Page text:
The Offence of Giving False or Misleading Information in New South Wales

by Sonia Hickey & Ugur Nedim
Downing Centre Court

Three-year old William Tyrrell disappeared without a trace in 2014 from his foster grandmother’s home in Kendall in New South Wales wearing a spiderman costume. 

His disappearance sparked one of the most expansive and resourced manhunts in Australia’s history, led by a specialist NSW Policing unit known as Strike Force Rosann, which continues to be in operation seven years later. 

A Coronial Inquest into William’s disappearance was conducted from March 2019, ending in October 2020.

Coroner’s findings delayed

The inquest’s findings were to be handed down by the Deputy State Coroner in June last year, but this has been delayed. 

At the end of 2021, police announced they had ‘new evidence’ which they would use to resume a forensic search of the area around where William disappeared. 

A one million dollar reward remains in place for the return of William, or for information which leads to his whereabouts.   

Earlier this year, police issued a statement saying: 

“Strike Force Rosann detectives are continuing to conduct interviews and other investigative activity, including those under Coronial Orders, as well as reviewing all material with the assistance of various experts”.

Controversy

The investigation into William’s disappearance has not been without controversy. 

In 2019 Bill Spedding took civil action against NSW Police for reputational damage. Mr Spedding was declared a ‘person of interest’ by police after they found a spiderman toy in his work vehicle not long the disappearance. 

He had also been to William’s foster-grandmother’s house several days prior to William’s disappearance to fix her broken washing machine. 

Police proceeded to charge Mr Spedding with several historical sexual offences, but eventually withdraw those charges due to a lack of evidence.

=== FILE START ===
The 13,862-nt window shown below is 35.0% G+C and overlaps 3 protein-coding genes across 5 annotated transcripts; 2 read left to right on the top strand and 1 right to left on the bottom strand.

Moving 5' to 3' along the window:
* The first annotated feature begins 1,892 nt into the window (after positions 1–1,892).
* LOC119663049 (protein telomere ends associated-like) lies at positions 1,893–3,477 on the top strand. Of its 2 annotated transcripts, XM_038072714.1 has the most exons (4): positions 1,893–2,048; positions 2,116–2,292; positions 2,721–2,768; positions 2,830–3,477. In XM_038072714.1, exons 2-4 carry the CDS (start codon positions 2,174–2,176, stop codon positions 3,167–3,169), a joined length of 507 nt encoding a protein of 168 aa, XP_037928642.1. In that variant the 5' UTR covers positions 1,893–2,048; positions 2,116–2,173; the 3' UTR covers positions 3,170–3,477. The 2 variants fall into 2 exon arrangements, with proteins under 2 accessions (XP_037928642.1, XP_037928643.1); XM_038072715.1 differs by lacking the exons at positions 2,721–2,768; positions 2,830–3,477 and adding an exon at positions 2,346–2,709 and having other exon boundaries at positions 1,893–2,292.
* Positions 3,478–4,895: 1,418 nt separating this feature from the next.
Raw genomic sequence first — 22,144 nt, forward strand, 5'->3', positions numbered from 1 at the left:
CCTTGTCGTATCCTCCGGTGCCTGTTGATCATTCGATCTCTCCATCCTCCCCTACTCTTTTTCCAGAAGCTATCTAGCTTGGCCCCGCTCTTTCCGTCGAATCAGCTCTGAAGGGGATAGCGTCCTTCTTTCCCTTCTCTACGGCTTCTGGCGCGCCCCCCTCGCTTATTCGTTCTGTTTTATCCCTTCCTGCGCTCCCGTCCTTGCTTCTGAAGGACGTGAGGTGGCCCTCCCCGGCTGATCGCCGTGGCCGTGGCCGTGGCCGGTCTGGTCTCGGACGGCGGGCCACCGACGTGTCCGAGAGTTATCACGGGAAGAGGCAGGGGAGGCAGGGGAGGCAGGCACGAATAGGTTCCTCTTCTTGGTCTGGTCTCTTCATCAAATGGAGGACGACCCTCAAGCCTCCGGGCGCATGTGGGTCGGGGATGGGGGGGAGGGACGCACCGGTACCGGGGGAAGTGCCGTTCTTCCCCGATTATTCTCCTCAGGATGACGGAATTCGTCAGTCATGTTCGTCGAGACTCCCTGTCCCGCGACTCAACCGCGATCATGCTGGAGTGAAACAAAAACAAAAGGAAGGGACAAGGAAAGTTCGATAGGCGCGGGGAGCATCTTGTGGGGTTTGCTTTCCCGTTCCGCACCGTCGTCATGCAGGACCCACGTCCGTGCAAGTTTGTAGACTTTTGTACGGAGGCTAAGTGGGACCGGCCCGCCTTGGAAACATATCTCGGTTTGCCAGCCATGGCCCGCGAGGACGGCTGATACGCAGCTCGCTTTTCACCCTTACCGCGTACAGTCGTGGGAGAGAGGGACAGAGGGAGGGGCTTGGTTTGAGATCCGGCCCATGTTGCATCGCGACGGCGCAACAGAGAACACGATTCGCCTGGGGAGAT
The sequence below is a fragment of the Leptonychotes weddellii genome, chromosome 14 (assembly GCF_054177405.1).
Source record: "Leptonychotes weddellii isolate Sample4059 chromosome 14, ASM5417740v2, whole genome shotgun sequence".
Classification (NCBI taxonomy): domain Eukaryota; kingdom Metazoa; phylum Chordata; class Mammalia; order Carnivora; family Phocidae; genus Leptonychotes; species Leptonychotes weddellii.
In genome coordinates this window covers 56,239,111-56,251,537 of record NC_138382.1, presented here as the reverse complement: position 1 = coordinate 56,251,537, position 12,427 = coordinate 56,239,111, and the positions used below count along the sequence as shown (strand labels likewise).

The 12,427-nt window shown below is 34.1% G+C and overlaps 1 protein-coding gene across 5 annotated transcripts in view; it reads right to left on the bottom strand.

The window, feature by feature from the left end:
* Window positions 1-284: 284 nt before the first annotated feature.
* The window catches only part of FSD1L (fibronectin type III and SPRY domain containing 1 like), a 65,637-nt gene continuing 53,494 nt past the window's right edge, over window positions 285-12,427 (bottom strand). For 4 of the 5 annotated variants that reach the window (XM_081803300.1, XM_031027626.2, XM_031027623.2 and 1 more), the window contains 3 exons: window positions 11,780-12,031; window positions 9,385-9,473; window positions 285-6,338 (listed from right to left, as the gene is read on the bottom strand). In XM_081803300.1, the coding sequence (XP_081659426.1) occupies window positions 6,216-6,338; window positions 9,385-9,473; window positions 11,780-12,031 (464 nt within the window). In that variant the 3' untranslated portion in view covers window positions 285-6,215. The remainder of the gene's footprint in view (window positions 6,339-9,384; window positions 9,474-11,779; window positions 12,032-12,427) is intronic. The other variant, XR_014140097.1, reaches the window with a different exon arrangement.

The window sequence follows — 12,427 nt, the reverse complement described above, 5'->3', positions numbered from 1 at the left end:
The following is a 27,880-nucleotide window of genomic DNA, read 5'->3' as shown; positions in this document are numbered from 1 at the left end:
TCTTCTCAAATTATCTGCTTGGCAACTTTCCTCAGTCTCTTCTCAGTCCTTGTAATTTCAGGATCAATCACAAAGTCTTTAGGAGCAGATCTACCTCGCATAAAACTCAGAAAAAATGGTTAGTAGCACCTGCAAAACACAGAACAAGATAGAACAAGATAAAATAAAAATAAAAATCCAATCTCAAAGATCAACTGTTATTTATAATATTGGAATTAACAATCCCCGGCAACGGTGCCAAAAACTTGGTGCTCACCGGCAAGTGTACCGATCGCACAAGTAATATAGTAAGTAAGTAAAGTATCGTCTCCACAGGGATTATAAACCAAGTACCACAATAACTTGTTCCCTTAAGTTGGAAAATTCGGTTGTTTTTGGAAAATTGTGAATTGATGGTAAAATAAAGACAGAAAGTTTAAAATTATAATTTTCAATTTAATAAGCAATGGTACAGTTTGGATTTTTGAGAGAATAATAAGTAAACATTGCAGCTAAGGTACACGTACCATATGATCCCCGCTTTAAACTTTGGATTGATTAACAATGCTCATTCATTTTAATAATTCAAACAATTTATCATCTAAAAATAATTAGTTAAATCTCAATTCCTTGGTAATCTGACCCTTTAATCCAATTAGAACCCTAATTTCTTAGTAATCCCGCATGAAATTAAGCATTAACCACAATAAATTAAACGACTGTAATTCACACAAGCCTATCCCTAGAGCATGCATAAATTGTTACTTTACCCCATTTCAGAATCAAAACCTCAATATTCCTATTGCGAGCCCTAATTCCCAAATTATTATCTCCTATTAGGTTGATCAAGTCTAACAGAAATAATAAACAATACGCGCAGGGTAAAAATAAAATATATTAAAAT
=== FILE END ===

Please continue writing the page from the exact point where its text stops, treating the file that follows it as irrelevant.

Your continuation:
Despite the withdrawal, Mr Spedding continues to attract suspicion and reputational damage, having been shunned by many members of his community and suffered significant mental harm and financial loss. 

Detective convicted over illegal recordings

In 2020 former New South Wales homicide detective Gary Jubelin, who had been assigned to the Tyrrell case in the early months, lost an appeal against an earlier conviction for illegally recording conversations with a person of interest. 

He had already resigned from the police force before charges of breaching the Surveillance Act 2007 were laid, after allegations of misconduct (which were under internal investigation by NSW police). 

Section 7 of that Act makes it an offence punishable by up to five years’ imprisonment and/or $55,000 for a person to knowingly install, use or cause to be used or maintain a listening device to overhear, record, monitor or listen to a private conversation to which the person is not a party, or to record a private conversation to which the person is a party.

The Act contains several exceptions to this rule, but none of them were found to have applied to officer Jubelin.

He was removed from the Tyrrell case in 2019.

Foster grandmother charged 

Now, William’s foster mother has been charged with knowingly giving false or misleading evidence to the New South Wales Crime Commission, which is often tasked with investigating serious crimes.